I get an average of 150 to 200 interactions a day on Twitter and most of those are requests for me to try products and treatments. Due to the sheer volume, unless something is particularly interesting, I can’t respond. Don’t tweet a beauty blogger to say “Hi, will you try my cream? It’s the best cellulite cream on the whole planet, you’ll love it!” They’ll ignore you. Instead, try something like, “Did you know that 87% of women suffer from cellulite? We’ve found an alternative product that might provide a viable solution.” A statistic or a fact is interesting. If you really want to grab attention, send a before and after picture with just one strap line.
Remember that even if there’s commercial interest, you cannot expect bloggers to speak falsely about your product or treatment being the best if they don’t believe it is. Reputation is more important than remuneration. If I genuinely believe in what you do and it’s brilliant, I will write about it for free. If there’s a commercial agreement there, I will be as biased as I can be.
Exclusivity is important. If a product is out there already, beauty bloggers will be less interested. If something is new and fresh, approach beauty bloggers about it.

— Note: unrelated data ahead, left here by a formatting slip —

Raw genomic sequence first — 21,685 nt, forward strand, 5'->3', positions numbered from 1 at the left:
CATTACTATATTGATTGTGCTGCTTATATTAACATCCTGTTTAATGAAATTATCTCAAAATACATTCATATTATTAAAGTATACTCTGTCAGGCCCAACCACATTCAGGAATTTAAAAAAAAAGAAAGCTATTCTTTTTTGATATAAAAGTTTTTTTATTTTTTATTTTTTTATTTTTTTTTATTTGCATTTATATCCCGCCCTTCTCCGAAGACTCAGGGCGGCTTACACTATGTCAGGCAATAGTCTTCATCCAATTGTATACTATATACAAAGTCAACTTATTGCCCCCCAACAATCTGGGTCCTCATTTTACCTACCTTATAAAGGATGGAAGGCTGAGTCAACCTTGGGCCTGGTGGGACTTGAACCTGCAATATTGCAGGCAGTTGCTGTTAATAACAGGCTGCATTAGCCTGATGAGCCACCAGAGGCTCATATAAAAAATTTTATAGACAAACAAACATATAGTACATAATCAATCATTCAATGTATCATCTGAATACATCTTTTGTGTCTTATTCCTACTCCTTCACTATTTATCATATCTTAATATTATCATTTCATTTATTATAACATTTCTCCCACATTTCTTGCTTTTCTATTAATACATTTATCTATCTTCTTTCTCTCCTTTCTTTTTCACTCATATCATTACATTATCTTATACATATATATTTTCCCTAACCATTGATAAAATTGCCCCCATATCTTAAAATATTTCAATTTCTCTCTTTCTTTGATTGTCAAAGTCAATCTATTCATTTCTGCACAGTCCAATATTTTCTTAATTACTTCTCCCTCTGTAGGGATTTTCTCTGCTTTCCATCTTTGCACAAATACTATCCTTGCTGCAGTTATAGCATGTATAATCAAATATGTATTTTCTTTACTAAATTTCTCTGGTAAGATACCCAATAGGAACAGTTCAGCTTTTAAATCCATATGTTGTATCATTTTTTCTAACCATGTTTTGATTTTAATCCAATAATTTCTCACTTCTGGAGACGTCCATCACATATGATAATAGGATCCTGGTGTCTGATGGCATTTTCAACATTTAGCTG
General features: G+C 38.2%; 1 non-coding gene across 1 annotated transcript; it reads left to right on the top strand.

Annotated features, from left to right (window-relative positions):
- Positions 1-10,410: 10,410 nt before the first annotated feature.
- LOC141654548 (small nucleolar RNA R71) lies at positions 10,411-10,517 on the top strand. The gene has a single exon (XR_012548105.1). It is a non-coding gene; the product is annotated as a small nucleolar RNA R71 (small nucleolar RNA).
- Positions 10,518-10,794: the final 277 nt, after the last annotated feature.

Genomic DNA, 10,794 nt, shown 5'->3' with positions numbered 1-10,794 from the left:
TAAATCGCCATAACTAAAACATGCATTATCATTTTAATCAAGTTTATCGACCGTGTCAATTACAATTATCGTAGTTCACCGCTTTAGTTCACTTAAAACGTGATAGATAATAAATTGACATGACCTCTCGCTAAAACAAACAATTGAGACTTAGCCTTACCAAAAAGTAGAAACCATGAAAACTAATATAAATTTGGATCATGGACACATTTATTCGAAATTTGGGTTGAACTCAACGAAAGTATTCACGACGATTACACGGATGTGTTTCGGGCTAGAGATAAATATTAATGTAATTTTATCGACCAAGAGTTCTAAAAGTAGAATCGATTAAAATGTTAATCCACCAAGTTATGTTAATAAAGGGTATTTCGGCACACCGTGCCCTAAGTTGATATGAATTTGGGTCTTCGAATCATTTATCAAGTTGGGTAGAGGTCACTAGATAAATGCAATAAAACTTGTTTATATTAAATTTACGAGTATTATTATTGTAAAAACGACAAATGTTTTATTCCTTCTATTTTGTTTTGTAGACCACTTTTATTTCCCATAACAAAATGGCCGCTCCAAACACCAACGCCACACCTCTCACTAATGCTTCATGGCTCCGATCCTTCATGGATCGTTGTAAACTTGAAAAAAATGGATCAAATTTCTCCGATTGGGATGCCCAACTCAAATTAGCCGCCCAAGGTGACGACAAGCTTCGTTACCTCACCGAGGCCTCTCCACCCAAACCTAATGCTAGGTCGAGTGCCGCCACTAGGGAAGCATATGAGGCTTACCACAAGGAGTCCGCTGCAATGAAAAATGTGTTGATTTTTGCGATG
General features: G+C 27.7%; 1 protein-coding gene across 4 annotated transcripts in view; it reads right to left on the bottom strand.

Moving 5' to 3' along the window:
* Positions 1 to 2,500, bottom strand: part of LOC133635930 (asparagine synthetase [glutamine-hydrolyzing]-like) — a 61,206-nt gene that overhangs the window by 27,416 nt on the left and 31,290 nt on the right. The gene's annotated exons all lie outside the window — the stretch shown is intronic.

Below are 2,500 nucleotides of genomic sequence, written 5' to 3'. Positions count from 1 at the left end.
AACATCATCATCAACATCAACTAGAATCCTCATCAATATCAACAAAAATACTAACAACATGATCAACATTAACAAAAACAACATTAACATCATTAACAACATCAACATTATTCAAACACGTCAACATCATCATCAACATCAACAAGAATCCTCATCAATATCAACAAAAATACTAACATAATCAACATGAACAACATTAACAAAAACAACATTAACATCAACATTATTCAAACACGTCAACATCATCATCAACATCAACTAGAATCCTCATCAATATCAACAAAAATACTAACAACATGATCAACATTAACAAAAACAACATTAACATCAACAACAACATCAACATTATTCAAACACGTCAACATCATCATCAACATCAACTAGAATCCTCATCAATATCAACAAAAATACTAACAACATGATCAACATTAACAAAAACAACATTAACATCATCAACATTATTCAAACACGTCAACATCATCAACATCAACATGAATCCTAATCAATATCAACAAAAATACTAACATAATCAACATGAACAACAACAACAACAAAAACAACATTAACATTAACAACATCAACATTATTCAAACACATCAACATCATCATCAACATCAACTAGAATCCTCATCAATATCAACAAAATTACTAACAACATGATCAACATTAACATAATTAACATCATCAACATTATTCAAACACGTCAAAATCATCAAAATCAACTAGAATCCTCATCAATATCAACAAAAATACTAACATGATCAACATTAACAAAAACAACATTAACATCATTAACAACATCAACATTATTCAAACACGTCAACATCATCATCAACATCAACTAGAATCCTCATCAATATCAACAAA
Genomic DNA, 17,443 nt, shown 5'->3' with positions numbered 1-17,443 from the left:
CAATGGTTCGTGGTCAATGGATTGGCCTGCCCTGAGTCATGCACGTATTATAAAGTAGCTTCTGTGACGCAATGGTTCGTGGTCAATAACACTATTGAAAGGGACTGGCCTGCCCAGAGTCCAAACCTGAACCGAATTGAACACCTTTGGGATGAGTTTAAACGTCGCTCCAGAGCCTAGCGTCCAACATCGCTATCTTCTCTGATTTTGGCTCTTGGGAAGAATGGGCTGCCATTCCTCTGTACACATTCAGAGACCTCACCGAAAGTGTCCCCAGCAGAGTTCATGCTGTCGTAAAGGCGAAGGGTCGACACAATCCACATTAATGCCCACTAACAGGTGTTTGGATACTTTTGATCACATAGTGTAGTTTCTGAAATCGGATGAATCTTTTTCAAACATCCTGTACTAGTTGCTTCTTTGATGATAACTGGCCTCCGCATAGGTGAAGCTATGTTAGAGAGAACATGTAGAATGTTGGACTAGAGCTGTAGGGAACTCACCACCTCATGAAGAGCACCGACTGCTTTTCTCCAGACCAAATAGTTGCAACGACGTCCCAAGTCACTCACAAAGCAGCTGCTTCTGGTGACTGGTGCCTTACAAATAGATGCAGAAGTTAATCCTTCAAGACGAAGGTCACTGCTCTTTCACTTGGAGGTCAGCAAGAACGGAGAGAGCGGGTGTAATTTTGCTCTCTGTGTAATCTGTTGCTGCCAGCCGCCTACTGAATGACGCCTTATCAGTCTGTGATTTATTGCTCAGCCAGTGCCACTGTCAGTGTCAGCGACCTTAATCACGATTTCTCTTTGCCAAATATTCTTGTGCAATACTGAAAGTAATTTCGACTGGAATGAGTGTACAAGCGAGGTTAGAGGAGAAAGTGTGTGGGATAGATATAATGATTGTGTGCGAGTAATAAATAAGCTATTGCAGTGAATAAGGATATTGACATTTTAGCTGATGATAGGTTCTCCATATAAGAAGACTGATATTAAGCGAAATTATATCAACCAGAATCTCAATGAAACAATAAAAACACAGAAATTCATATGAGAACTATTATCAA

Build a relationship by pitching something unique, quirky and completely out of the ordinary—that’s how you’ll capture the attention of a beauty blogger. Attend meetings or launches where influential beauty bloggers will be and approach them personally.
It’s imperative to treat bloggers with respect and project a positive image of your brand. One product featured on an influential blog can propel your brand, your name, or who you are as a person.
Always explain yourself. When you engage with bloggers, tell them who you are, your background and why you’ve reached out to them. Creating a relationship is what gathers you a circle of potentially powerful bloggers. If you approach with an aggressive sales stance, you’ll be ignored. Gain initial interest, then take that interest and build a genuine and comfortable relationship.
Invite bloggers to well thought out events—tea at Claridges or champagne and cocktails at an exclusive bar. The invitations I say yes to are always quirky, fun and different. Also give your favourite pool of beauty bloggers an exclusive scoop.
Build trustworthy, genuine relationships and maintain them and bloggers will be loyal to your service, your brand and your product—beauty bloggers are a powerful force.